According to the Associated Press, 63-year-old Bill “Spaceman” Lee has signed with the Brockton Rox of the Can-Am League on Monday.
Lee, who recently made the news for some pointed comments after the death of George Steinbrenner, is expected to start the season finale against the Worcester Tornadoes on September 5.
By the way, this isn’t something out of the ordinary for the outspoken southpaw. He has competed in various independent leagues in New England and Canada since his major league career came to an end in 1982. Lee, of course, compiled a 119-90 record and 3.62 ERA over 14 major league seasons with the Red Sox and Expos.
Most of Lee’s career came before I was even born, but he’s always been a fascinating personality to me, transcending the sport of baseball. I’d recommend watching this documentary, “Spaceman: A Baseball Odyssey,” if you haven’t seen it already.
As we moved to the top of the eighth inning things started to loosen up. Which was good for the American League but not for the Senior Circuit.
Josh Hader of the Brewers was pitching and, in very un-2018-style, the American League strung together a couple of hits, with Shin-Soo Choo and George Springer singling. At that point Jen Segura of the Mariners came to the plate while Joe Buck spoke to National League outfielder Charlie Blackmon on the mic. Blackmon was entertaining until Joey Votto failed to corral a would-be foul out from Segura, at which point he tensed up a bit. Then Segura launched a massive three-run homer to left. Blackmon called Buck “bad luck,” Mitch Moreland singled and Blackmon said that if the next pitch wasn’t a double play ball, he was bailing on the broadcast.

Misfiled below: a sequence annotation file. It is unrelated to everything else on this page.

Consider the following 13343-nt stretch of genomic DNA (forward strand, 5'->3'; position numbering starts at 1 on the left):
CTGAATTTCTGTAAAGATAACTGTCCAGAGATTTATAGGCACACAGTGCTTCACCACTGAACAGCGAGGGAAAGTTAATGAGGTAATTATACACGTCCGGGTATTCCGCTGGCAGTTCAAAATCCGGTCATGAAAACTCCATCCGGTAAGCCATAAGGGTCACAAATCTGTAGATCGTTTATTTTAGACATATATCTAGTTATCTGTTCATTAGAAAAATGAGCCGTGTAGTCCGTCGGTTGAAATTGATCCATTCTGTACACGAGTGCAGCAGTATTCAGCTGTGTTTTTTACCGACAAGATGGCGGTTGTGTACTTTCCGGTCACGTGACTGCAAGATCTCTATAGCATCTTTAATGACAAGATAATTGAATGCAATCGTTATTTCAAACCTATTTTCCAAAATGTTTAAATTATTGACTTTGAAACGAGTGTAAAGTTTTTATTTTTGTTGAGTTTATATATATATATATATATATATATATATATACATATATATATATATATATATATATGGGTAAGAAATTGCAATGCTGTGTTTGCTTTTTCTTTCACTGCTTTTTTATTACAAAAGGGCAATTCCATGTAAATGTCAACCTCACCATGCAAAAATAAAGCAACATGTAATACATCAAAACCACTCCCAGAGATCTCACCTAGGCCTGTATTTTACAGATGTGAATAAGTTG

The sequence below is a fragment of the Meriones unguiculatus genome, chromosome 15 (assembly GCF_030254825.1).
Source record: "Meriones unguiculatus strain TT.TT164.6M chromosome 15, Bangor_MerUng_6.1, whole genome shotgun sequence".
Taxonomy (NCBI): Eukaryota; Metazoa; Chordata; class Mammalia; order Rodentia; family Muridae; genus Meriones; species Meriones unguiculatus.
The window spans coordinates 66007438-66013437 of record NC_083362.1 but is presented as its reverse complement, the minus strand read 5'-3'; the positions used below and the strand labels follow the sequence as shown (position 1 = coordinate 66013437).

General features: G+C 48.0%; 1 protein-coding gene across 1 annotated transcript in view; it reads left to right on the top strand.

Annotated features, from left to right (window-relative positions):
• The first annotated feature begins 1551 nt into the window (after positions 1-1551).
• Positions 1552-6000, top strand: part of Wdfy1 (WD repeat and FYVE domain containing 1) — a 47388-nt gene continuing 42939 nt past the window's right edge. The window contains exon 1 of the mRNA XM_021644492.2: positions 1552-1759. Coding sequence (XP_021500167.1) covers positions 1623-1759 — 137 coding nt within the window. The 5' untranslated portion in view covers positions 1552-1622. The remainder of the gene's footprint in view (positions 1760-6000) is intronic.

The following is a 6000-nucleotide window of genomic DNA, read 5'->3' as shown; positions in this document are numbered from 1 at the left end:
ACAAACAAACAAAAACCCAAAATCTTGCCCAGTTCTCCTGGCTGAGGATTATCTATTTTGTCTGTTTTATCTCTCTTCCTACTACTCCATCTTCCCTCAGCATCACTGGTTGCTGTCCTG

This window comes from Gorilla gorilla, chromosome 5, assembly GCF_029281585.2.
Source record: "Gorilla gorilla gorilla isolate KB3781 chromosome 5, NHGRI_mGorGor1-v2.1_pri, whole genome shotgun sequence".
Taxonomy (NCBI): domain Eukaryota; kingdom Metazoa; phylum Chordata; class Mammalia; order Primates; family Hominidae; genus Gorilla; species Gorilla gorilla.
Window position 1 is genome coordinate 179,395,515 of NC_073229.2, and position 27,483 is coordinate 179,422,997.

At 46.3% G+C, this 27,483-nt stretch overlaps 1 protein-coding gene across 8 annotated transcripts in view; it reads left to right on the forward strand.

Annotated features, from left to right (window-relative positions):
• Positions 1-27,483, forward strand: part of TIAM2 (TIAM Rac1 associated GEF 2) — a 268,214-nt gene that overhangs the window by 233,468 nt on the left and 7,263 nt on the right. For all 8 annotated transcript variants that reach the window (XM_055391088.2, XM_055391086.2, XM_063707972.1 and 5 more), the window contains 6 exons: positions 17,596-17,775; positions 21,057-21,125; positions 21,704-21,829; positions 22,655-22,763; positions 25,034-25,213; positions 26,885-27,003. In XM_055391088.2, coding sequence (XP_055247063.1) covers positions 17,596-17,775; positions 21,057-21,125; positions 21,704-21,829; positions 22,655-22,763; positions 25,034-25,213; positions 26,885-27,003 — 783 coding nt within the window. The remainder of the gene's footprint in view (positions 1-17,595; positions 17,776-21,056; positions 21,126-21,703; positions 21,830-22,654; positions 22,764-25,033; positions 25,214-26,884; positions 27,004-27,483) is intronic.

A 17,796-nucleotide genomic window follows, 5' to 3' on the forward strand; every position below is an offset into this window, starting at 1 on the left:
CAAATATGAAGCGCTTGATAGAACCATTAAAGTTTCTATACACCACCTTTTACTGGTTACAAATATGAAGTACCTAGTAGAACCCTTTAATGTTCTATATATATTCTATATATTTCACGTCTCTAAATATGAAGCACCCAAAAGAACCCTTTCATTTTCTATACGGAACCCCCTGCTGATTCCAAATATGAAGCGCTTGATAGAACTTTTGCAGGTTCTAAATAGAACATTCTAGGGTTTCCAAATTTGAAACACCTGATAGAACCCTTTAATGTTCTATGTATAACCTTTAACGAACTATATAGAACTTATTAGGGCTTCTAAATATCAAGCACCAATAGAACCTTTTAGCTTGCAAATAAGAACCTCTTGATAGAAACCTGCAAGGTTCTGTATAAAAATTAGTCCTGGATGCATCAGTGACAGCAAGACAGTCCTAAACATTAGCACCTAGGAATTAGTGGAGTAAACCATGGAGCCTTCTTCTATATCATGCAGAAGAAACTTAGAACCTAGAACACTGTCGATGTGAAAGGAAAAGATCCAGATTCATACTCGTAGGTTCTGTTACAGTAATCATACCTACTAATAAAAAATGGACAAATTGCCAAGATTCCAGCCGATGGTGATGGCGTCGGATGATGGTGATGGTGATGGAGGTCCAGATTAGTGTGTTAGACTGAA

With the Americans leading 5-2, Dave Roberts made a pitching change, bringing in Brad Hand with one out in the inning. Buck bid adieu to Blackmon, for which Blackmon seemed thankful. These mic’d up players are fun, but there’s a limit to how much distraction they’ll endure, even in a meaningless exhibition game.
Hand struck out Michael Brantley and then